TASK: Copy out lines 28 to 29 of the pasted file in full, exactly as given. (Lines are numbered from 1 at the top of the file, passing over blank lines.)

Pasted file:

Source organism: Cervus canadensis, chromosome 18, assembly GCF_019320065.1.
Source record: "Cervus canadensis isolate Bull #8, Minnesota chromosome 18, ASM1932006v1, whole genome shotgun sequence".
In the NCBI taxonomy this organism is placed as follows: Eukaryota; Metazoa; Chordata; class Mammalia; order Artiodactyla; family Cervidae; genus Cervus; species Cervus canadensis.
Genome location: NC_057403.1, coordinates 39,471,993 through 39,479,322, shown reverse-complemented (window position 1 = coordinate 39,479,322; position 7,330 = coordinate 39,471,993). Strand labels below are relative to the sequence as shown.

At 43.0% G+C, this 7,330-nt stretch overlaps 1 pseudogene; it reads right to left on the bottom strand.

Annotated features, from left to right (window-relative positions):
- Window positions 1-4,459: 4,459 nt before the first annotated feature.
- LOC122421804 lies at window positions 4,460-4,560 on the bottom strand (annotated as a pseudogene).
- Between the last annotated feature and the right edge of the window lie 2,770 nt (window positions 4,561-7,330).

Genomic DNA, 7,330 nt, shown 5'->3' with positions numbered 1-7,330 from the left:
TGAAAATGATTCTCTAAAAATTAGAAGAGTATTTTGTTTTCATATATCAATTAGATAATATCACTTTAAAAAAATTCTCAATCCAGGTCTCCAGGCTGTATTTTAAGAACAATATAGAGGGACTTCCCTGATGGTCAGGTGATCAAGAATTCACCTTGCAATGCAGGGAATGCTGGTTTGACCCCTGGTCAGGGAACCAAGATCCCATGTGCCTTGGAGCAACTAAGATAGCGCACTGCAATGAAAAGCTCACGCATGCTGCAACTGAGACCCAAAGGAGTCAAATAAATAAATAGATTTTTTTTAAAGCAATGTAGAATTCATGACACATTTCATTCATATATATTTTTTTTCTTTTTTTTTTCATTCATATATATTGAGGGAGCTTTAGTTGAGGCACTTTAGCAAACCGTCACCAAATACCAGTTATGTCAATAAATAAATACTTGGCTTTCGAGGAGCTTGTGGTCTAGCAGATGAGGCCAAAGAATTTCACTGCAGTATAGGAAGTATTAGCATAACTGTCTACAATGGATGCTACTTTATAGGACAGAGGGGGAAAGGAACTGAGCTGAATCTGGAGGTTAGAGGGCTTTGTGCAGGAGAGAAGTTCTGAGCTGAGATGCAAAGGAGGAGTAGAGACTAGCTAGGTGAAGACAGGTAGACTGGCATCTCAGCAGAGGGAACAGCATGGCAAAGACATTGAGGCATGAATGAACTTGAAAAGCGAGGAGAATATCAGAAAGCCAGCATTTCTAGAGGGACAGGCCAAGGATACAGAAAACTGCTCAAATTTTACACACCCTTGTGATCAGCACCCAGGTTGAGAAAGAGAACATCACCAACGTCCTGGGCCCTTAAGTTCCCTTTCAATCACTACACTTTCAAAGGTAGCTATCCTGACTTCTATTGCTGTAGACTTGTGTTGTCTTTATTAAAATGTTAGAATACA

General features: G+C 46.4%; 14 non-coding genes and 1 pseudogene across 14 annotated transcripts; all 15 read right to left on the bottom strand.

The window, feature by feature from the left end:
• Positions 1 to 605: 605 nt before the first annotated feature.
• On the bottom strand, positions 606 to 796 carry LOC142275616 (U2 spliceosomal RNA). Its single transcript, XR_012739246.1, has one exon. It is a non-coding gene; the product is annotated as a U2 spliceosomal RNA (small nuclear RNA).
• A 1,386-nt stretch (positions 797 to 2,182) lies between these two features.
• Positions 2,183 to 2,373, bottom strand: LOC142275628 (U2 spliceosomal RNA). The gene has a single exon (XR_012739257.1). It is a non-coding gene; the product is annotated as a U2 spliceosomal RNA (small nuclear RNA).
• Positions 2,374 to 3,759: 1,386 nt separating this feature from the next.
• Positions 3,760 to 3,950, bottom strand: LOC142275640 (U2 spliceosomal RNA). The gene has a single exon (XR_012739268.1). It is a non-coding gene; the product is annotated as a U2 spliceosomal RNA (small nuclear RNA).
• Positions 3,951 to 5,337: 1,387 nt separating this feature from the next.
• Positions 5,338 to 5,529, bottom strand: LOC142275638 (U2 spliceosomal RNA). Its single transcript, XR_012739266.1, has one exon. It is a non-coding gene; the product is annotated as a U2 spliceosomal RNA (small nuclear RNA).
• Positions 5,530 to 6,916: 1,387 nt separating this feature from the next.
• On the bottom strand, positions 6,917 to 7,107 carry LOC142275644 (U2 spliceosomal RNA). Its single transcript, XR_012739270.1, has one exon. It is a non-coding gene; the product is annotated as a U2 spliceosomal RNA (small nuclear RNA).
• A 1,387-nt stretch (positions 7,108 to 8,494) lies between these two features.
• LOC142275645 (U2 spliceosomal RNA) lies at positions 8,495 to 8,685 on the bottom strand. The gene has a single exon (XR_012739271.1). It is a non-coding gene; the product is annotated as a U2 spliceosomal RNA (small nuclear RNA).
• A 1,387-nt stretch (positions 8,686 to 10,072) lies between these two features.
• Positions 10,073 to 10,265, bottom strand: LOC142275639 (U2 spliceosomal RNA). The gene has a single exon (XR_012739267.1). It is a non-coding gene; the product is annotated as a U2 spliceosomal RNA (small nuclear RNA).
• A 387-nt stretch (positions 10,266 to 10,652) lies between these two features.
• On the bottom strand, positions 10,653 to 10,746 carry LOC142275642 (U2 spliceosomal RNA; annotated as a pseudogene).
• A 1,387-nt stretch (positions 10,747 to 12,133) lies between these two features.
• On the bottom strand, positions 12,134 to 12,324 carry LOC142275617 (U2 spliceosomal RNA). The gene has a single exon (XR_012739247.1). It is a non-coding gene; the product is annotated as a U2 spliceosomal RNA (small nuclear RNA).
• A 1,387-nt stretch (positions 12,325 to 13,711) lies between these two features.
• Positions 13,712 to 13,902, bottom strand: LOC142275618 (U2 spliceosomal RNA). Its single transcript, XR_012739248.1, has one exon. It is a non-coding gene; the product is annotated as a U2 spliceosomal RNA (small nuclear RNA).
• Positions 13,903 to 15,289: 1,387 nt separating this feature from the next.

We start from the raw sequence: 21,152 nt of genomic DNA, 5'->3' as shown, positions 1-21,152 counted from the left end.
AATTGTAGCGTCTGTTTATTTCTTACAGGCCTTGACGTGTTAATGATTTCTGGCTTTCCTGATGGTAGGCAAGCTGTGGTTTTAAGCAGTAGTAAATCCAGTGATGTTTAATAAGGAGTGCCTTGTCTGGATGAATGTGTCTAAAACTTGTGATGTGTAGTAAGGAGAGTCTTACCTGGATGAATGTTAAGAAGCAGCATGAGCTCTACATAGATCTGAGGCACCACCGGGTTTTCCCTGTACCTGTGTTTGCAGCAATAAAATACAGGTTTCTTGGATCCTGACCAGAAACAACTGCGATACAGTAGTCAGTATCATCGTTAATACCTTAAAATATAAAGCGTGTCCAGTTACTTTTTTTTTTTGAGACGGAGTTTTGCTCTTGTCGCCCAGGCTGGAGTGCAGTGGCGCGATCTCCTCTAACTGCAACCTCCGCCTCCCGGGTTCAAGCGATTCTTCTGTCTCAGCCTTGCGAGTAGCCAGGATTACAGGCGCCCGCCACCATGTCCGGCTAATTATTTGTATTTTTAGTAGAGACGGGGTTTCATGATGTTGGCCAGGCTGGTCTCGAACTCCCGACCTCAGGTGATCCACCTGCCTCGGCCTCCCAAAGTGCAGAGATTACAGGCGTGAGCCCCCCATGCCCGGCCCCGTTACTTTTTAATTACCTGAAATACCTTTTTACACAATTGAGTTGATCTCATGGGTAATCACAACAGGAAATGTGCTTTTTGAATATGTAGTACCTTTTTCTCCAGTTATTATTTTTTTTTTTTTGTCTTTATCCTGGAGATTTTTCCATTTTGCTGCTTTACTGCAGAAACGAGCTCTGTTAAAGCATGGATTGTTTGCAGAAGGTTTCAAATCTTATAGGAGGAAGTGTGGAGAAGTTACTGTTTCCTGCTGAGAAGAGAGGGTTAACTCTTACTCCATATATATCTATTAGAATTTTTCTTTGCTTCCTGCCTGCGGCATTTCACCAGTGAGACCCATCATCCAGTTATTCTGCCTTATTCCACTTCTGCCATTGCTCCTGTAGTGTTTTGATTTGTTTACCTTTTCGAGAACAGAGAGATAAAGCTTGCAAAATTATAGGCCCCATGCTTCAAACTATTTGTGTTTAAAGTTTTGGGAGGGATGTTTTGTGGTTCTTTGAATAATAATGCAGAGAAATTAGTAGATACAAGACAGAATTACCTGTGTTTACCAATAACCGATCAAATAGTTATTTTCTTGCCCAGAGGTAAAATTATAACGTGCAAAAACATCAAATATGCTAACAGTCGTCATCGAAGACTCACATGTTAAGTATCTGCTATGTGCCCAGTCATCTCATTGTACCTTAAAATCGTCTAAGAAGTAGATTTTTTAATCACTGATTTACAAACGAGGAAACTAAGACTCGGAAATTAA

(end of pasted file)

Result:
• A 387-nt stretch (positions 10,266 to 10,652) lies between these two features.
• On the bottom strand, positions 10,653 to 10,746 carry LOC142275642 (U2 spliceosomal RNA; annotated as a pseudogene).